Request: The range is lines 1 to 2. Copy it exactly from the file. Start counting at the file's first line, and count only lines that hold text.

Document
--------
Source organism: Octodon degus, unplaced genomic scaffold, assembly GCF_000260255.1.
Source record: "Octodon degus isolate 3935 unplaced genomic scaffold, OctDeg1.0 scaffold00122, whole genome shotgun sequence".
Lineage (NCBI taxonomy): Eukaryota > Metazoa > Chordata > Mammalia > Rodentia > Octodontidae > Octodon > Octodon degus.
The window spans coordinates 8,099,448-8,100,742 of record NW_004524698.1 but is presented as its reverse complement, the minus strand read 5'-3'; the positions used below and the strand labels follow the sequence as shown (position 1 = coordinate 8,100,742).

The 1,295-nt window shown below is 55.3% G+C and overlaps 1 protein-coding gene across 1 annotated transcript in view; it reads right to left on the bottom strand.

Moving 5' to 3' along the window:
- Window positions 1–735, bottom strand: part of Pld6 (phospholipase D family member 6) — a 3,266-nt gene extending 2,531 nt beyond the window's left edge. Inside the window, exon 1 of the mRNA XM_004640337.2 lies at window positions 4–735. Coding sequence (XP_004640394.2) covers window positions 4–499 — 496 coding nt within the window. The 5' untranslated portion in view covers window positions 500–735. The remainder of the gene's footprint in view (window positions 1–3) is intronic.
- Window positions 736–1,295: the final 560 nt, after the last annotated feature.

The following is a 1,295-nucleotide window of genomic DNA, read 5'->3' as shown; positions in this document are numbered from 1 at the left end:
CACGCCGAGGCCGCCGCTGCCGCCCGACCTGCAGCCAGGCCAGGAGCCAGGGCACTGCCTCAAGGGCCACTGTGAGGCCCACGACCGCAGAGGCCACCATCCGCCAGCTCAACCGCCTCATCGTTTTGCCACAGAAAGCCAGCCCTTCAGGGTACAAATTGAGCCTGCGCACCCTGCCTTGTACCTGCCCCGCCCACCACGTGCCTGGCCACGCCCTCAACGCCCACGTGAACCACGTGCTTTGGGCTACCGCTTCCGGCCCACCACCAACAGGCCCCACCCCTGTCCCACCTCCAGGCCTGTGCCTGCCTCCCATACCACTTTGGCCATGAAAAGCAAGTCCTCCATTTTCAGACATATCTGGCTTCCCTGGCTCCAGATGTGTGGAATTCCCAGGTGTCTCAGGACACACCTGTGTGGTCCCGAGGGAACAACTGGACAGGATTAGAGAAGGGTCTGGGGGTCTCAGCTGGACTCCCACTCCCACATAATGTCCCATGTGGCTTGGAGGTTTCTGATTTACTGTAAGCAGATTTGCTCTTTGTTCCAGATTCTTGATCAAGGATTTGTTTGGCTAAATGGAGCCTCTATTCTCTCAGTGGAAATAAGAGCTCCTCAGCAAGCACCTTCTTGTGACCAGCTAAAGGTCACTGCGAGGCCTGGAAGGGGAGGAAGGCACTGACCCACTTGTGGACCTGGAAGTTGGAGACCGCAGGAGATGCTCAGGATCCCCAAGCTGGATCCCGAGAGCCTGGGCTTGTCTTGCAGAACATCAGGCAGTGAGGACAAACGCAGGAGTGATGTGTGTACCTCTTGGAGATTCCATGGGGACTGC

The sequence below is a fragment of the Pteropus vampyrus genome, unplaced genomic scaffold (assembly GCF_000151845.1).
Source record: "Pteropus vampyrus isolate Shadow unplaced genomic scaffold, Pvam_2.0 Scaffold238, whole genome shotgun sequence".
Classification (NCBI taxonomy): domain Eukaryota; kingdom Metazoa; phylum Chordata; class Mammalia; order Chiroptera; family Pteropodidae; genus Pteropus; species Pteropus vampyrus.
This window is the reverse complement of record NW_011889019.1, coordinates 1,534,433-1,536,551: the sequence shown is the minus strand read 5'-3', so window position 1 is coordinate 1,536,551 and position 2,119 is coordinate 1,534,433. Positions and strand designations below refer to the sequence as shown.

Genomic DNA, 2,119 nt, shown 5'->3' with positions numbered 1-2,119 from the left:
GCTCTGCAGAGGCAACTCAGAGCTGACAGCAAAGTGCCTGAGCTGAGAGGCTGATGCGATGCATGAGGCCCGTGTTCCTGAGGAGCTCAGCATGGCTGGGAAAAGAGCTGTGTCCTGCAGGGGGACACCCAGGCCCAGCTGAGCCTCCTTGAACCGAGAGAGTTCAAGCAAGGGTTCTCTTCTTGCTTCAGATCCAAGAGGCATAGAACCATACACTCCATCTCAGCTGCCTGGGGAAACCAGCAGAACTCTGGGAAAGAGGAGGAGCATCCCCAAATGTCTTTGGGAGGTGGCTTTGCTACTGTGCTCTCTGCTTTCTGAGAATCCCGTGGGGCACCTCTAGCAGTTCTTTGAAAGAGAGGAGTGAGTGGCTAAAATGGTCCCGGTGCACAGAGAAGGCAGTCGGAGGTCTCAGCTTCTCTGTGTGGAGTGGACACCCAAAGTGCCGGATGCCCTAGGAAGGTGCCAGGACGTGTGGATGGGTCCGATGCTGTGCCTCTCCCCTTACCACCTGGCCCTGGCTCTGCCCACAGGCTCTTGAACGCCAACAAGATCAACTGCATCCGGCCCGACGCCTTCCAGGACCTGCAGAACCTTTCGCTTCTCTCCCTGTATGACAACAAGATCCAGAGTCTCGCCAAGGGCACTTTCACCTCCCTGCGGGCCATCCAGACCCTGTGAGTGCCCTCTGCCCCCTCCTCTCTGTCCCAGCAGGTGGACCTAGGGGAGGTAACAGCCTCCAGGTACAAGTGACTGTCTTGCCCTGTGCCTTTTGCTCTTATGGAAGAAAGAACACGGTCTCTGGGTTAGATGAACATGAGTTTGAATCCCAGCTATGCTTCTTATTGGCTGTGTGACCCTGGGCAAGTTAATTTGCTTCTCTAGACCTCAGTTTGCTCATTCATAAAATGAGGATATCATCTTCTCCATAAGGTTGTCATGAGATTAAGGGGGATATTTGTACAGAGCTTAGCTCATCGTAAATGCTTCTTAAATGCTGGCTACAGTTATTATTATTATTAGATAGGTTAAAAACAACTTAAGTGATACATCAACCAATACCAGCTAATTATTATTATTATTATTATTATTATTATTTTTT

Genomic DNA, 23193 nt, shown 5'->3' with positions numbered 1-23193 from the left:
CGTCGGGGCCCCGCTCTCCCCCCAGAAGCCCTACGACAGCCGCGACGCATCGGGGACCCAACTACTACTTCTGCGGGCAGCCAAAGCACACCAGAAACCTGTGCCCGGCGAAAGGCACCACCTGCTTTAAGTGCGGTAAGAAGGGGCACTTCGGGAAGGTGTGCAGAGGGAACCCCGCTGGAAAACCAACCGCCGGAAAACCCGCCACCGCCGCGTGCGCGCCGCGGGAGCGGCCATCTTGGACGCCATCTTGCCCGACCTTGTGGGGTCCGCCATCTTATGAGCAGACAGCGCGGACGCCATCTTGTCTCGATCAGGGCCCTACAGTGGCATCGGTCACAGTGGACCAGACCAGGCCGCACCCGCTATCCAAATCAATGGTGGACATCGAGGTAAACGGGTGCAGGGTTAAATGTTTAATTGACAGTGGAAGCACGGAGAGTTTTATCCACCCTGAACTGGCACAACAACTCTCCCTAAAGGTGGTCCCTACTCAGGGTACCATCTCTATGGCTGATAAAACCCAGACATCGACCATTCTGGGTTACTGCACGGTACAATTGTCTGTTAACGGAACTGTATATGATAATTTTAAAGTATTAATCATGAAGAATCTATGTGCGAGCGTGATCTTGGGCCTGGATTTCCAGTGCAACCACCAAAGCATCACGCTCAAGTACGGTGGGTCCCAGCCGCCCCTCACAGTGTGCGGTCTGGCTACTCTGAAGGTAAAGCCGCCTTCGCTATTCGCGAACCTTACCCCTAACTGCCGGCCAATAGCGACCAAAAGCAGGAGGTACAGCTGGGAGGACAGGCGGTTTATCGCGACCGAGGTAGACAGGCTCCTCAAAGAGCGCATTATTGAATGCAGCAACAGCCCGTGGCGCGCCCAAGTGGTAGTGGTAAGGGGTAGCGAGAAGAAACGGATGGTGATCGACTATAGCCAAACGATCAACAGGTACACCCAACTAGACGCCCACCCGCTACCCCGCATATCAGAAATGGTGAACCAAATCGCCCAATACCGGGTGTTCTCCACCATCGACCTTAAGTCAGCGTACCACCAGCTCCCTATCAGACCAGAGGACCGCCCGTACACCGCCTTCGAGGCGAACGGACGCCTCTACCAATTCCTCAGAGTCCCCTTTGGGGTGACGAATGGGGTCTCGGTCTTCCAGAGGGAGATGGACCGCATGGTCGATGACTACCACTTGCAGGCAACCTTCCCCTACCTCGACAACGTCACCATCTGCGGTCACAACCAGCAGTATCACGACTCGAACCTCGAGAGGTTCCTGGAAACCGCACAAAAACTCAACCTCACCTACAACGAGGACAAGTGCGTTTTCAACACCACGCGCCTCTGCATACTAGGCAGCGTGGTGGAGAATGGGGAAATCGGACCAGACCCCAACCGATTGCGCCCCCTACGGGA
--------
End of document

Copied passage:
Source organism: Octodon degus, unplaced genomic scaffold, assembly GCF_000260255.1.
Source record: "Octodon degus isolate 3935 unplaced genomic scaffold, OctDeg1.0 scaffold00122, whole genome shotgun sequence".